Starting on June 20th, every weekday, all week, Carina is offering a spectacular title for free download. And when they say free, they mean ACTUALLY free. Not "sorta free", or "free with a $50 purchase" free, but actually, totally, no strings attached FREE! So, get thee to Carina press to download a free book every day! Here are the books being offered, and the links and promo codes for your free download:

Monday's FREE BOOK is:
The Debutante's Dilemma by Elyse Mady
Just type in the promo code DEBUTANTEFREE at checkout

Tuesday's FREE BOOK is:
Demon's Fall by Karalynn Lee
Just type in the promo code DEMONFREE at checkout

Wednesday's FREE BOOK is:
The Twisted Tale of Stormy Gale by Christine Bell
Just type in the promo code TWISTEDFREE at checkout

Thursday's FREE BOOK is:
Blue Galaxy by Diane Dooley
Just type in the promo code GALAXYFREE at checkout

Friday's FREE BOOK is:
Friendly Fire by Megan Hart
Just type in the promo code FRIENDLYFREE at checkout

Sunday, June 19, 2011

The Winner of Leah Braemel's contest is...

picked by



email Leah about the format you'd like at

Happy Father's Day, Dad

This is my dad last year after he set his crotch on fire while grinding metal. Sorry, Dad, it's a great picture and a moment I'll never forget :) I came outside and there were flames and sparks and then frantic flapping. Thankfully he didn't get seriously hurt.

I got to speak to my dad and my grandad on the phone this week which was lovely, but not as lovely as seeing them would be :(

Happy Father's Day, Dad, Granddad, Pop and DH and all the other great fathers out there.

Friday, June 17, 2011

My garden grows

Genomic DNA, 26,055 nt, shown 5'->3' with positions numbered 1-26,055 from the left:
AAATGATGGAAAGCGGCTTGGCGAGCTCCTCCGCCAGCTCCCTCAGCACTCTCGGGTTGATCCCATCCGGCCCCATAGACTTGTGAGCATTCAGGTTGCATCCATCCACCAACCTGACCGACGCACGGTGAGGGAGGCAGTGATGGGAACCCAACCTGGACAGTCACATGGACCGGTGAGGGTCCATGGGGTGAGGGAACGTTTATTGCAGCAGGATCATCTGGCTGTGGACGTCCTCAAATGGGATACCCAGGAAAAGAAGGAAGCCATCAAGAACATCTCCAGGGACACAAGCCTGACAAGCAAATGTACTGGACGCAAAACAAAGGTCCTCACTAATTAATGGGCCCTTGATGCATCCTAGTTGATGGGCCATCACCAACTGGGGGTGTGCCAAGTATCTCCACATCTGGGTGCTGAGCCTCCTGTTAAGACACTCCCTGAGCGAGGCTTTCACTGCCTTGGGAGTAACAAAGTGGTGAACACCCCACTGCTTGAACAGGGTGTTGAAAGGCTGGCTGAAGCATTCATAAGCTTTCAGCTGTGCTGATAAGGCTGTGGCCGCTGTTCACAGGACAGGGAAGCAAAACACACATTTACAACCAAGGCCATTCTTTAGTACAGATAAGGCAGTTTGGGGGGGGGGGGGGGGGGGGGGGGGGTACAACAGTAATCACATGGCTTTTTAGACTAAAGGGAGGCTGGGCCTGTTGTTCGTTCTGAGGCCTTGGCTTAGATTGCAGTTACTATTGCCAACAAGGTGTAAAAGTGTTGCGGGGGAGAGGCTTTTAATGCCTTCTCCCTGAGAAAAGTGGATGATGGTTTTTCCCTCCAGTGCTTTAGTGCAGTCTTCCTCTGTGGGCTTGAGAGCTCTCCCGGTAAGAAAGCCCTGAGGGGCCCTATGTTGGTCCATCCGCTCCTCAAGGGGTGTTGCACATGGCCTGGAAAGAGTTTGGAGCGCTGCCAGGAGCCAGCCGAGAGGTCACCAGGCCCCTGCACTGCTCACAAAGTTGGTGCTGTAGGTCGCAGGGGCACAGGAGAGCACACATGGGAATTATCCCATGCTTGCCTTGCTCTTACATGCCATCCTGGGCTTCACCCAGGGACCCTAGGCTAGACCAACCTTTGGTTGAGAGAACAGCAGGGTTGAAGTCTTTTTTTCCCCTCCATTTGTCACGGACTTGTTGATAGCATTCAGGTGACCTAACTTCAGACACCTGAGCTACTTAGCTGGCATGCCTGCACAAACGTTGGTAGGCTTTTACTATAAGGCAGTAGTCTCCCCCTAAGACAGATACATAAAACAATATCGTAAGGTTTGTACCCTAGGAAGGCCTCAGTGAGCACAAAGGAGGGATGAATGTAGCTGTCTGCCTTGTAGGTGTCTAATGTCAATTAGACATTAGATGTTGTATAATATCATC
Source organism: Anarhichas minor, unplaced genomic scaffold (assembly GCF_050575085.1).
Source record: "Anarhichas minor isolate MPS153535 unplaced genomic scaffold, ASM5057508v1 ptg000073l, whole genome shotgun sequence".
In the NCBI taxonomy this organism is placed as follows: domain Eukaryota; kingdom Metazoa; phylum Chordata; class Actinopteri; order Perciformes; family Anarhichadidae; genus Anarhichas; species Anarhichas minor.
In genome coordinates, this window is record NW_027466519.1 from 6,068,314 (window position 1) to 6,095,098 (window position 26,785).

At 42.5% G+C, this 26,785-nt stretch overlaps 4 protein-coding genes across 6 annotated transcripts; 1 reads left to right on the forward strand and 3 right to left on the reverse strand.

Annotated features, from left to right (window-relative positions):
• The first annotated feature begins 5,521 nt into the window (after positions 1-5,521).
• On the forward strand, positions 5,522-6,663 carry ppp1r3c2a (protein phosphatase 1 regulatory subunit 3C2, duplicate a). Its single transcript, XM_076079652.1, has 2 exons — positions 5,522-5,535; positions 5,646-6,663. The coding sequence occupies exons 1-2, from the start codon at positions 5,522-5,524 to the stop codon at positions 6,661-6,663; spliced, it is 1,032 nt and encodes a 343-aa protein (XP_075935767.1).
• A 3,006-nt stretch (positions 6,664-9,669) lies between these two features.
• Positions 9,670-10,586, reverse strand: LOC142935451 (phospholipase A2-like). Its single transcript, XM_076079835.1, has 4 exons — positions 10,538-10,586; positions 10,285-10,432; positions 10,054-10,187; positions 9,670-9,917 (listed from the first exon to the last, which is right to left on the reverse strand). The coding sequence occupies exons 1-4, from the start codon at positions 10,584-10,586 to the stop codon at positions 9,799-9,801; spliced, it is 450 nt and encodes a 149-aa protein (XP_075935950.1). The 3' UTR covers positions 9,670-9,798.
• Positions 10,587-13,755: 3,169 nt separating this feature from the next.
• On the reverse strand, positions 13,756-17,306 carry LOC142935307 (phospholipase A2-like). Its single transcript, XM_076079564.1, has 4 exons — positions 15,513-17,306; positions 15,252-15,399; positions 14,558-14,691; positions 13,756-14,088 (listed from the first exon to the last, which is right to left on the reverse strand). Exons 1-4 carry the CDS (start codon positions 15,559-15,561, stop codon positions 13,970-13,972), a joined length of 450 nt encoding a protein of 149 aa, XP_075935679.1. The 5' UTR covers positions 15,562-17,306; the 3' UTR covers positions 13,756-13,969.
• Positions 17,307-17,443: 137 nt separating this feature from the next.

The deck is almost finished (yay DH!)--see Holly at her post?
 And despite the rain, rabbits, cold, and general blah!, we have veggies...
 and fruit...
 and flowers :) (almost)
See my beautiful black columbine?

Wednesday, June 15, 2011

Guest Author: Leah Braemel

Most of my stories start with a premise. “What happens if someone suggests they have a threesome and then halfway through realize it really wasn’t a good idea and they don’t want to do this anymore?”  (That’s the premise for my very first published novella, Private Property.) Sometimes I imagine a single incident (for Deliberate Deceptions, I originally envisioned a man in a suit walking through a cemetery and laying a stuffed rabbit against a gravestone. Although in a strange twist of fate, I ended up having to cut that scene.)  Unfortunately this usually leaves me with no idea who the characters are or what they want or, more importantly, need. I often don’t figure it out until I’m done the first draft then have to go back and make major adjustments to the second draft to properly reflect the characters. 

But every once in a while I get really, really lucky. A character walks into my head fully formed, prepared to tell me their story.  Sam, the third person in that infamous ménage from Private Property, walked strutted into my head fully-formed. He made writing Private Property that much tougher because he was supposed to be a secondary character but he very nearly took over, and in her initial email offering a contract, my editor asked if Sam was going to get own story. Which, of course, he did -- and in true Sam-style he wouldn’t settle for a novella. His story, Personal Protection, took a full length novel to tell. 

Jackson and Nate from Tangled Past were like that too. From the first moment the idea behind Tangled Past started niggling, they were both front and center. Side by side, chap-wearing, Stetson-wearing hard-working old-fashioned cowboys. Who loved each other. And once they realized they’d got my attention, they persisted until I told their story. 

Of mixed blood – half white, half native American, Jackson Kellar’s endured a lot of rough treatment from others. But he’s persevered. Jackson isn’t rich, but what he does have, he values. Including his friends. And his word. Just as he explains to Sarah on their wedding night and she’s feeling guilt that he got trapped into marriage with her:

“Well, before you go doubting me, I had a choice. I could have saddled my horse and rode away. Not that I would have.”
“Why not?”
“Because I gave my word.” The brush paused midstroke. “I don’t got much in this world, ’cept for my word. I break that, I ain’t got nothing.”